We assume you’re part of an organization — your own business, your workplace, your community, your association. You have some basic knowledge in sociocracy.
Let’s say you know that you are dreaming of turning your organization into a self-managed organization, using sociocracy (or any related framework). Now what?
First of all, let me say that I don’t believe in a cookie-cutter method. Every organization is a little different. And every organization has its unique advantages and potential challenges. Interestingly, every organization has to shift in some way. (For example, a very flat organization will have to get used to some structure. Yet, a very hierarchical organization has to get used to more shared and distributed authority.)
Yet, there are some lessons people have learned by seeing the process dozens of dozens of times. Here are the steps, in a nutshell. (A longer version is in our chapter “Implementing sociocracy” in the handbook Many Voices One Song. Shared Power With Sociocracy published in June 2018.)
1. Understand sociocracy — connecting and educating
1.1 Educate yourself
If you are reading this, you are probably in this phase! Here is what you can do. Learn more about sociocracy, read case studies, watch videos. Yet, don’t stop there! Being able to do sociocracy in practice is just as important as knowing a lot. Make it concrete: become a better facilitator, learn how to protect working groups and people in roles and trust them.
1.2 Bring in others
First of all, keep in mind that people are hesitant when they hear sociocracy — or anything, really — for the first time. Does it work? Is it too weird? We have seen it countless times: someone learns about sociocracy and gets very excited. → The enthusiast learns more and more and gets more and more excited. → People around them interpret it as “too missionary” and turn away.
To make sure this doesn’t happen to you, you have to be proactive early. Find others in your organization that might be interested in exploring self-governance and sociocracy. Team up with them.
In addition, give people a chance to practice instead of just talking about it. People take ownership of the processes as soon as they have made their own first-hand experiences.
Typical ways to invite others into the conversation are to share videos, read books together and run a study group. Some groups have formed a study circle and run it sociocratically. (That study circle often transitions into an implementation circle, see below.)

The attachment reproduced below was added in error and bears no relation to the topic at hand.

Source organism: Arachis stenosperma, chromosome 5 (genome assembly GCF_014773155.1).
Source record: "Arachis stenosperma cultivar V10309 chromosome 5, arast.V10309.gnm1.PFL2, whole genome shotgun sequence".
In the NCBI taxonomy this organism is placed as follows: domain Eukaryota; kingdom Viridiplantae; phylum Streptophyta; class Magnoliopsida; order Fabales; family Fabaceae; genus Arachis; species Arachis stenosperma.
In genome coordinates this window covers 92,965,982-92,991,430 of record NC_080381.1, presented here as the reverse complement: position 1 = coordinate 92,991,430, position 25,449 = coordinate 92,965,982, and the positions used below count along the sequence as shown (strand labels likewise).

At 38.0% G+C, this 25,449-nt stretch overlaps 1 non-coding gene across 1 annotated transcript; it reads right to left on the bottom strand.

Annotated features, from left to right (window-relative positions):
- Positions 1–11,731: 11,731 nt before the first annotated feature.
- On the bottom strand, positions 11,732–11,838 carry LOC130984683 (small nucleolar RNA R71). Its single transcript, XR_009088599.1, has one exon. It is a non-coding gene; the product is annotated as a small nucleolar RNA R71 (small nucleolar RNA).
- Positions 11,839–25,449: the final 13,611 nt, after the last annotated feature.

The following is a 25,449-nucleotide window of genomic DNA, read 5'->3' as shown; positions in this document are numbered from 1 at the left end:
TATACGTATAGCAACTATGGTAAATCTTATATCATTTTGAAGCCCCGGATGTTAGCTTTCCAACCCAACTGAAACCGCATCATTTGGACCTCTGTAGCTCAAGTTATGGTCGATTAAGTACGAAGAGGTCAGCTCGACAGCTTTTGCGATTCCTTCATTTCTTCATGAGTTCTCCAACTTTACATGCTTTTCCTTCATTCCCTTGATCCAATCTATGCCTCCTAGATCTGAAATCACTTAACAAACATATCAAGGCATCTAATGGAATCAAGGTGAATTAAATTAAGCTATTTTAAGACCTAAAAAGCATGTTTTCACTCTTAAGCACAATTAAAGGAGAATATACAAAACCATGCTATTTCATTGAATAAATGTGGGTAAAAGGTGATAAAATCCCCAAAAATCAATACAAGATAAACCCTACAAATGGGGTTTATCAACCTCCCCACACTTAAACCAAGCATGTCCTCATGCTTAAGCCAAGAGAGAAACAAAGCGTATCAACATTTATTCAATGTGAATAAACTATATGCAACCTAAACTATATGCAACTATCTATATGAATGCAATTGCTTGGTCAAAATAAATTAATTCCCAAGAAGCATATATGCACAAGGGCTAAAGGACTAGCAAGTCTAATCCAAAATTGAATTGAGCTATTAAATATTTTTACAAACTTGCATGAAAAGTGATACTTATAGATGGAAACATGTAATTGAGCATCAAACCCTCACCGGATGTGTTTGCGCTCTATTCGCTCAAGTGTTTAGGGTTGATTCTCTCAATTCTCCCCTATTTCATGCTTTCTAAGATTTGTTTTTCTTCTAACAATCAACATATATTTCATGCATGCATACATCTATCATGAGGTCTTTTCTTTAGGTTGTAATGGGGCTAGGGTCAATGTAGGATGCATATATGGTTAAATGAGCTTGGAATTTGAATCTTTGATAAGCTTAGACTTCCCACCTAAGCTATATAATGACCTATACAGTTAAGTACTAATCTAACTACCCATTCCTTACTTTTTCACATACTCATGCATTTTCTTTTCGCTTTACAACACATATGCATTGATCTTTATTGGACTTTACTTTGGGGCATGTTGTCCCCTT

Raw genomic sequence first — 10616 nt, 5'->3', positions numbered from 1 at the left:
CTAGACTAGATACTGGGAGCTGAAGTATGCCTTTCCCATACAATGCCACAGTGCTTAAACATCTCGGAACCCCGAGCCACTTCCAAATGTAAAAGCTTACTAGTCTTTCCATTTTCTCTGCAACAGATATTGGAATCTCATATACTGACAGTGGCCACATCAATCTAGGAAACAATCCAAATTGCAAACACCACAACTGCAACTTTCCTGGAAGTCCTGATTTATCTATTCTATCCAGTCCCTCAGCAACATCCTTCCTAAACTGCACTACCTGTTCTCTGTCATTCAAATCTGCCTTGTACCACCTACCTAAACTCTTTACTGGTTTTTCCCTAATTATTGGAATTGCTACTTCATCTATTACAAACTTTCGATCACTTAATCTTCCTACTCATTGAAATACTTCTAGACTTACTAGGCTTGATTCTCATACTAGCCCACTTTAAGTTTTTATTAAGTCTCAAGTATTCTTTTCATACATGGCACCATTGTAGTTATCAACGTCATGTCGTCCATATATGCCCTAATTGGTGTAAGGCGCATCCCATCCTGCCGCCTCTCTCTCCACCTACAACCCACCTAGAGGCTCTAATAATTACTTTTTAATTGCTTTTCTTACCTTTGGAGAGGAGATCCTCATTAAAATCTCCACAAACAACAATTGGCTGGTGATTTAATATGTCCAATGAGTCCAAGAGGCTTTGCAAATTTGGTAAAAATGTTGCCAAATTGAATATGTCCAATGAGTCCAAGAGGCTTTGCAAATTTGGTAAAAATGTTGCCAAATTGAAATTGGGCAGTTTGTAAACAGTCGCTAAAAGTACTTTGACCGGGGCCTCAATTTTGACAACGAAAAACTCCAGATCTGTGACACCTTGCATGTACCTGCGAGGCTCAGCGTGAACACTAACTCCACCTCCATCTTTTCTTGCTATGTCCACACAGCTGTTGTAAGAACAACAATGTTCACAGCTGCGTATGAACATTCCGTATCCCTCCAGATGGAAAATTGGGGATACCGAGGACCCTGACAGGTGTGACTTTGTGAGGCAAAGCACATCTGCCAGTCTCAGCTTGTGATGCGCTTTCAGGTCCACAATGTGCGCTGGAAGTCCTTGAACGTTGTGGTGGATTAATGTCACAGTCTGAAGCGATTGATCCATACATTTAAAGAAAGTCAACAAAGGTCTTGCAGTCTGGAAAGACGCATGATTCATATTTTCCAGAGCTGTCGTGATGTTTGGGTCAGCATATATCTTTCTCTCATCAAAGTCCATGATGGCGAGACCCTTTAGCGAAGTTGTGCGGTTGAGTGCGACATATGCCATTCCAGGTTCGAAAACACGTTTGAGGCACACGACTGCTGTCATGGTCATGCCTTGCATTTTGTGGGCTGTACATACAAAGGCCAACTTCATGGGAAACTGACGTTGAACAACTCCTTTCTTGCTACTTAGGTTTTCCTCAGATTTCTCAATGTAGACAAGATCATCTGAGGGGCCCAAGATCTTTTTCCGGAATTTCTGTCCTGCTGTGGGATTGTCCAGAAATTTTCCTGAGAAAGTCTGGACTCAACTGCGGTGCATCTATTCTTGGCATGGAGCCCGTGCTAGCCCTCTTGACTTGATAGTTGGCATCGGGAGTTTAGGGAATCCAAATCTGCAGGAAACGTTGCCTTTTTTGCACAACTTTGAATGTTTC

1.3 Who else is out there?
Face outward. Who else is out there, maybe in similar situations or fields? Let’s be honest, the sociocracy enthusiasts in any organization need credibility, and this validation often comes from the outside. That way, it’s not just crazy you. This can come in the form of outside speakers, reading case studies and listening to webinars.
1.4 SoFA resources for this stage
- a free MOOC to learn on your own (ca. 45min)
- you can share blog articles, in particular this one: ‘3 tools from sociocracy to try out right away‘
- training to try sociocracy yourself, offered a few times a year
- learn together in a study group (with SoFA’s ELC curriculum)
- (in development: interactive map of sociocratic organizations by sector and location)
2. Explore sociocracy — building a home base and experimenting
Now it’s time to learn more and to think it through for real. Make sociocracy your own, as a group. Operating as a backroom club is now not enough anymore.
2.1 Get clarity on the decision path
Make sure you have an official mandate to explore sociocracy as a governance system.
- If one person (or committee) is your ultimate decision maker, ask their permission to look at sociocracy as a potential governance method.
- In consensus-run organizations, get consensus from the decision-makers.
- For contexts of majority vote, you’ll have to vote on your new decision-making method. Don’t use a slim majority to introduce a consent-based system; that would start the new system off on the wrong foot!